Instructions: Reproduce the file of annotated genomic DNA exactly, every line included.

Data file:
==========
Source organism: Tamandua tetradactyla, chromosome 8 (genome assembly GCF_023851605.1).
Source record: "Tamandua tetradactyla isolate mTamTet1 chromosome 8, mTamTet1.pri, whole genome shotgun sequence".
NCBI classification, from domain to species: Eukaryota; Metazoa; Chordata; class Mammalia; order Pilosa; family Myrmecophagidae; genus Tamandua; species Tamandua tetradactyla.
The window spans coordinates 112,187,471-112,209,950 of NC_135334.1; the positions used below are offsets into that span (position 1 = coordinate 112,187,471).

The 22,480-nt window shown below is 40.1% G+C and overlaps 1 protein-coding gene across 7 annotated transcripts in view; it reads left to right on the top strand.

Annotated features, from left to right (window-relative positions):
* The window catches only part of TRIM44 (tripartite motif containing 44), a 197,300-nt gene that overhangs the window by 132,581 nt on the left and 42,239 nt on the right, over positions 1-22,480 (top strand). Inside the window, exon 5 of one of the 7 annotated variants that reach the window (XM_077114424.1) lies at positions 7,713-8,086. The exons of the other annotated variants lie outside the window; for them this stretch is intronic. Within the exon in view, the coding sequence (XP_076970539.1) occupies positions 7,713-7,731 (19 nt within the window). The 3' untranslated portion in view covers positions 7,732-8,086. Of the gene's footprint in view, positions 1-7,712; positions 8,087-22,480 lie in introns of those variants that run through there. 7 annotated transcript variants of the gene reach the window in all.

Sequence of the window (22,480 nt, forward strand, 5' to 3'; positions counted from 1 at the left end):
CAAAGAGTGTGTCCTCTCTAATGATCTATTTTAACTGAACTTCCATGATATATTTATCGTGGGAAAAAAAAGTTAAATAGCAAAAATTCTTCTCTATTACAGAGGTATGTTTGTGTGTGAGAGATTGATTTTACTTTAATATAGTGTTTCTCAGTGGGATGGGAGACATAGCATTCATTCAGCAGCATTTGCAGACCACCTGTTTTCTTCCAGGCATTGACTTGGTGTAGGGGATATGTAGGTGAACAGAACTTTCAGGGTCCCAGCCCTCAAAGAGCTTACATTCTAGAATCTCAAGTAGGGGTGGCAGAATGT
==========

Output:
Source organism: Tamandua tetradactyla, chromosome 8 (genome assembly GCF_023851605.1).
Source record: "Tamandua tetradactyla isolate mTamTet1 chromosome 8, mTamTet1.pri, whole genome shotgun sequence".
NCBI classification, from domain to species: Eukaryota; Metazoa; Chordata; class Mammalia; order Pilosa; family Myrmecophagidae; genus Tamandua; species Tamandua tetradactyla.
The window spans coordinates 112,187,471-112,209,950 of NC_135334.1; the positions used below are offsets into that span (position 1 = coordinate 112,187,471).

The 22,480-nt window shown below is 40.1% G+C and overlaps 1 protein-coding gene across 7 annotated transcripts in view; it reads left to right on the top strand.

Annotated features, from left to right (window-relative positions):
* The window catches only part of TRIM44 (tripartite motif containing 44), a 197,300-nt gene that overhangs the window by 132,581 nt on the left and 42,239 nt on the right, over positions 1-22,480 (top strand). Inside the window, exon 5 of one of the 7 annotated variants that reach the window (XM_077114424.1) lies at positions 7,713-8,086. The exons of the other annotated variants lie outside the window; for them this stretch is intronic. Within the exon in view, the coding sequence (XP_076970539.1) occupies positions 7,713-7,731 (19 nt within the window). The 3' untranslated portion in view covers positions 7,732-8,086. Of the gene's footprint in view, positions 1-7,712; positions 8,087-22,480 lie in introns of those variants that run through there. 7 annotated transcript variants of the gene reach the window in all.

Sequence of the window (22,480 nt, forward strand, 5' to 3'; positions counted from 1 at the left end):
CAAAGAGTGTGTCCTCTCTAATGATCTATTTTAACTGAACTTCCATGATATATTTATCGTGGGAAAAAAAAGTTAAATAGCAAAAATTCTTCTCTATTACAGAGGTATGTTTGTGTGTGAGAGATTGATTTTACTTTAATATAGTGTTTCTCAGTGGGATGGGAGACATAGCATTCATTCAGCAGCATTTGCAGACCACCTGTTTTCTTCCAGGCATTGACTTGGTGTAGGGGATATGTAGGTGAACAGAACTTTCAGGGTCCCAGCCCTCAAAGAGCTTACATTCTAGAATCTCAAGTAGGGGTGGCAGAATGT